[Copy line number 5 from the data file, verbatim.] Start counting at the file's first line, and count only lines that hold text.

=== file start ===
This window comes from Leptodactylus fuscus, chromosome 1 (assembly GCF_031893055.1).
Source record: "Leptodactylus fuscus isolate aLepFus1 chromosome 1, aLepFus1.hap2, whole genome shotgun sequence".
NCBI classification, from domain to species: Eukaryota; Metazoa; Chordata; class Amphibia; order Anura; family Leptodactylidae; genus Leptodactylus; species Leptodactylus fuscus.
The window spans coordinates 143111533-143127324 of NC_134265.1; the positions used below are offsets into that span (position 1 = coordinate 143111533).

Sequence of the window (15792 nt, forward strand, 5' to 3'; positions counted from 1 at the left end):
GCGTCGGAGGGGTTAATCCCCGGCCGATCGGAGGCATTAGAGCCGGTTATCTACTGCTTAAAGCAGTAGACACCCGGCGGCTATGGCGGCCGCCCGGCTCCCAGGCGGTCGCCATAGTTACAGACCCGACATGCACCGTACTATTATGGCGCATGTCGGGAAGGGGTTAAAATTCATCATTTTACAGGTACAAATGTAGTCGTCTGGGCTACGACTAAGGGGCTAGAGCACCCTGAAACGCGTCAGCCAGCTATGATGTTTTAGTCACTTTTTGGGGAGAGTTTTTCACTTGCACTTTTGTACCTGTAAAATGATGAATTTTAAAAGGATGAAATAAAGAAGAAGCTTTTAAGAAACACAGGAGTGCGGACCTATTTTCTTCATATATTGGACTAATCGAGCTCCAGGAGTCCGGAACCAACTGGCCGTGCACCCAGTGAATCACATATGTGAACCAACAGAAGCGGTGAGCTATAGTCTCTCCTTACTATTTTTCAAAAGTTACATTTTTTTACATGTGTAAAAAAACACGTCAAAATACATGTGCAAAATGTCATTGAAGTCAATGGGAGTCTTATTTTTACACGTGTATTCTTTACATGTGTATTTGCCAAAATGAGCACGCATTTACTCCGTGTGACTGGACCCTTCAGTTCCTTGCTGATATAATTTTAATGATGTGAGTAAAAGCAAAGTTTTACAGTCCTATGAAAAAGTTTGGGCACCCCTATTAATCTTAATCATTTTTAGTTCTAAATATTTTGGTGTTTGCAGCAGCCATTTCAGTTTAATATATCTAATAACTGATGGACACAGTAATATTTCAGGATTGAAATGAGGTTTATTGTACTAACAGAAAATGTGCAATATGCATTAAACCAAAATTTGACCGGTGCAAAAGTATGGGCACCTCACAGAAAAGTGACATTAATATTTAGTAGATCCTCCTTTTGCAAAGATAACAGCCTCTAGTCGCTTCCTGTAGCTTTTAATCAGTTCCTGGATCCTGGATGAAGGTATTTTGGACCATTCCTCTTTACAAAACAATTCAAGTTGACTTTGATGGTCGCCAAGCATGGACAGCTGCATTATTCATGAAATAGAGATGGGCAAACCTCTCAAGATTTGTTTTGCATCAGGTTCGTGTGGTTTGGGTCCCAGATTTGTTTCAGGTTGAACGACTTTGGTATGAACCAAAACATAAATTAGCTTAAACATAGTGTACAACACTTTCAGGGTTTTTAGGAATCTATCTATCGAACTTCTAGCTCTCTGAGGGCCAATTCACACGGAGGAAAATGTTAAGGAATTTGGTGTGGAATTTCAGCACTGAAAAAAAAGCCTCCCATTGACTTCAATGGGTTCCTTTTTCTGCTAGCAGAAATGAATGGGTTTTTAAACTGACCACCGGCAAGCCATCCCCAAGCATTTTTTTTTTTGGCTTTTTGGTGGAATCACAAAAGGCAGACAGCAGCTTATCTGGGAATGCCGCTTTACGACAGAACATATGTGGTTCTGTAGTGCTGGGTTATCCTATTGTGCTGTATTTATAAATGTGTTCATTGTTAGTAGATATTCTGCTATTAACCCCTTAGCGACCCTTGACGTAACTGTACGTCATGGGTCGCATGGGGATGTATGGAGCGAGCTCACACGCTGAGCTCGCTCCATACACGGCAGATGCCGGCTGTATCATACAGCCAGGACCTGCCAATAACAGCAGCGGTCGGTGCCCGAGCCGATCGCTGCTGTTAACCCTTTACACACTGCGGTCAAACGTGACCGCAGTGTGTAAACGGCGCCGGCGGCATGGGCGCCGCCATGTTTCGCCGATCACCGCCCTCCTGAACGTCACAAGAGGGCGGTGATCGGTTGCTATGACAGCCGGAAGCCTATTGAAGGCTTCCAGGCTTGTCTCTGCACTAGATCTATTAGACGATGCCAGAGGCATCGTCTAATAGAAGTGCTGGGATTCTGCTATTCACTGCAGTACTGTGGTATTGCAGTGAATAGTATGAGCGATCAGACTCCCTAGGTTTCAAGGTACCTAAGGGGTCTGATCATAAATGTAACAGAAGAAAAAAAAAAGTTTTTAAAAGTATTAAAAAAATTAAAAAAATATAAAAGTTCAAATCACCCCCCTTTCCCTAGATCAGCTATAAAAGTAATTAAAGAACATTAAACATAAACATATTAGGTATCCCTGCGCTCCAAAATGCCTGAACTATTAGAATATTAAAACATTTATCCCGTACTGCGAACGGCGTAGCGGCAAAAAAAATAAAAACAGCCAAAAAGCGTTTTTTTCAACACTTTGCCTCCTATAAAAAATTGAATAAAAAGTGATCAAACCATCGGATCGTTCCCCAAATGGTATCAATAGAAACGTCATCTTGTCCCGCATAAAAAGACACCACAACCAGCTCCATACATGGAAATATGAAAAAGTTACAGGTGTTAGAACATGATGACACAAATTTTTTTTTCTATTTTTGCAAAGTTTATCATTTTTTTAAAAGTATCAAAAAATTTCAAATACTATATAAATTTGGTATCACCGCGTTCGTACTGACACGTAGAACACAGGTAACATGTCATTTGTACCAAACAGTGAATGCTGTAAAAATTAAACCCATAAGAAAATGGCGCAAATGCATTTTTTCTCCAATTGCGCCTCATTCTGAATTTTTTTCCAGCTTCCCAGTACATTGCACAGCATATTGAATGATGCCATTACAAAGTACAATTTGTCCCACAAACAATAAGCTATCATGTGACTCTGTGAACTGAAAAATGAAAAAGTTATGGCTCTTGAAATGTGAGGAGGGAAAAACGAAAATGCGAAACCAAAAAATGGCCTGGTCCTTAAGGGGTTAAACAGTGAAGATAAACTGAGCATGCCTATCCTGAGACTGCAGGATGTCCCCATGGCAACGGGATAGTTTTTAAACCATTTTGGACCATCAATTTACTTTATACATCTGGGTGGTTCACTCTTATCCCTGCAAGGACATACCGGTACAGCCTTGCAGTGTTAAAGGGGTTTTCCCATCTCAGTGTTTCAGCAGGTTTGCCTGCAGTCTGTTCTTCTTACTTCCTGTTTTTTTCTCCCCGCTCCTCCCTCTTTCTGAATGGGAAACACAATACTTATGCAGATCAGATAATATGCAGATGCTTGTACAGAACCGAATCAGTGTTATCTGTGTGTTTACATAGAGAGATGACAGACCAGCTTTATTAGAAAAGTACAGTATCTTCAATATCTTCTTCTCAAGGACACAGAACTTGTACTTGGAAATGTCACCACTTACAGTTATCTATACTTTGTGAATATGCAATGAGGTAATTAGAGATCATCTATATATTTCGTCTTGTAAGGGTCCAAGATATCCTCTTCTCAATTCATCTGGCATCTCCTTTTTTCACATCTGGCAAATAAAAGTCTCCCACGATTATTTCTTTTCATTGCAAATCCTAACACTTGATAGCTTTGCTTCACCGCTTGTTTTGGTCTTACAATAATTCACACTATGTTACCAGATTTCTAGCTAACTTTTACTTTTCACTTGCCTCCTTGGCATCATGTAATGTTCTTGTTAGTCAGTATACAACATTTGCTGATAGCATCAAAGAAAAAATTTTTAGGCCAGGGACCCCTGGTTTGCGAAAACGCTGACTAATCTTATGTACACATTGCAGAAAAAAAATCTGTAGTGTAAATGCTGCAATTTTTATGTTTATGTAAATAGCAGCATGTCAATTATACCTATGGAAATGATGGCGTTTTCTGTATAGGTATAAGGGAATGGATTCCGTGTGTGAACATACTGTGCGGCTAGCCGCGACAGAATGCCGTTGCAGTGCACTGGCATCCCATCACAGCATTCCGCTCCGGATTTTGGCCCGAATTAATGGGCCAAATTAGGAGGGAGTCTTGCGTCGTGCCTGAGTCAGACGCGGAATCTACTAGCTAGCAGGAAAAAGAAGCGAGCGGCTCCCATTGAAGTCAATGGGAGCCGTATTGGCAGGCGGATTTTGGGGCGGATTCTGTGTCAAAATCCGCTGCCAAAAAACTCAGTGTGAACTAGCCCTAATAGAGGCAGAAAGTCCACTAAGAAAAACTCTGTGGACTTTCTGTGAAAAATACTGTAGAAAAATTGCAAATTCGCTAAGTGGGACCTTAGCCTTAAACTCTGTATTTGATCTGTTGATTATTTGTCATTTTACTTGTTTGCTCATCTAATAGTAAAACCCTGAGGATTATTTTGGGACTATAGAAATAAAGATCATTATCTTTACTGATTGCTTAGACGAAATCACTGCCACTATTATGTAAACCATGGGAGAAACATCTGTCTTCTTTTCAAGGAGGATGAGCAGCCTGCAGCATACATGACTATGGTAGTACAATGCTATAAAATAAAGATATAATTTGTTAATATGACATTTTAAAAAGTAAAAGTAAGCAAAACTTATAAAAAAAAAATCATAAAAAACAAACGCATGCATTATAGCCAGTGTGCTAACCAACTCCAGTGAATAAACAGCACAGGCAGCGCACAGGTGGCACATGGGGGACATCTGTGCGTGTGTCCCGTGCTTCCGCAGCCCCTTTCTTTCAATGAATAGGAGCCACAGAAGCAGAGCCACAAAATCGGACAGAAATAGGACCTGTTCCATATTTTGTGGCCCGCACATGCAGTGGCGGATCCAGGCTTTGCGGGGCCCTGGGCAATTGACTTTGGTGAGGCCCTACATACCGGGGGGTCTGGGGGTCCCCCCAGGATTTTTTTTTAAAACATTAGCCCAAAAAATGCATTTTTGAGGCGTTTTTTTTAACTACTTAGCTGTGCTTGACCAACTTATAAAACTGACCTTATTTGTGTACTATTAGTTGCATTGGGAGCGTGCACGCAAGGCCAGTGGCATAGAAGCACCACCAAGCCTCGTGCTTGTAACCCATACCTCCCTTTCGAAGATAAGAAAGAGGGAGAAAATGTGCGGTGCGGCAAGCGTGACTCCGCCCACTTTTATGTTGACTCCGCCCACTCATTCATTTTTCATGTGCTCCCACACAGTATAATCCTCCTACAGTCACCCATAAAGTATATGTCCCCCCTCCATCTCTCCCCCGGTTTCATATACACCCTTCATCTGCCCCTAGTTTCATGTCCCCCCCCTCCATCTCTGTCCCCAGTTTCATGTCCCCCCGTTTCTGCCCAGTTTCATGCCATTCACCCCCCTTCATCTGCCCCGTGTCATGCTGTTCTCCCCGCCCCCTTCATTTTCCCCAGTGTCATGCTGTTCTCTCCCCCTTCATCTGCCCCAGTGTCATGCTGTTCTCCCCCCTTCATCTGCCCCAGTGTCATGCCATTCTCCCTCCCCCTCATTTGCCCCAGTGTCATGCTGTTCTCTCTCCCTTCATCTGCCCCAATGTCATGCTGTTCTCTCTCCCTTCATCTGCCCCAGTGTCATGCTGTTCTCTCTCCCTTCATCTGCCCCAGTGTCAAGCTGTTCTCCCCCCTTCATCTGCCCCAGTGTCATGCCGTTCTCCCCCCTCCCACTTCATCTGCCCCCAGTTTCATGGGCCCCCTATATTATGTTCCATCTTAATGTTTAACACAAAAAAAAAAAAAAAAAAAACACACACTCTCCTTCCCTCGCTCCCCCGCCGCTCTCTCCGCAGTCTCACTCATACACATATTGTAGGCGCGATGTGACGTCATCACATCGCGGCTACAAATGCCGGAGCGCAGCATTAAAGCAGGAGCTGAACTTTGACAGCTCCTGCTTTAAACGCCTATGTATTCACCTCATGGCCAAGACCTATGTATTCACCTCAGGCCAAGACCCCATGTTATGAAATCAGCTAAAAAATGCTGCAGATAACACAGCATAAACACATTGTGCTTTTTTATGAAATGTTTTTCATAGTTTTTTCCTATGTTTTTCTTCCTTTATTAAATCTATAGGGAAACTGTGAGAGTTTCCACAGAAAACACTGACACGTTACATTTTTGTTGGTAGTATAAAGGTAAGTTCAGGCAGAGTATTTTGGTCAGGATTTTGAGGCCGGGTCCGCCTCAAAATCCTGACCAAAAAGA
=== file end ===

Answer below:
Sequence of the window (15792 nt, forward strand, 5' to 3'; positions counted from 1 at the left end):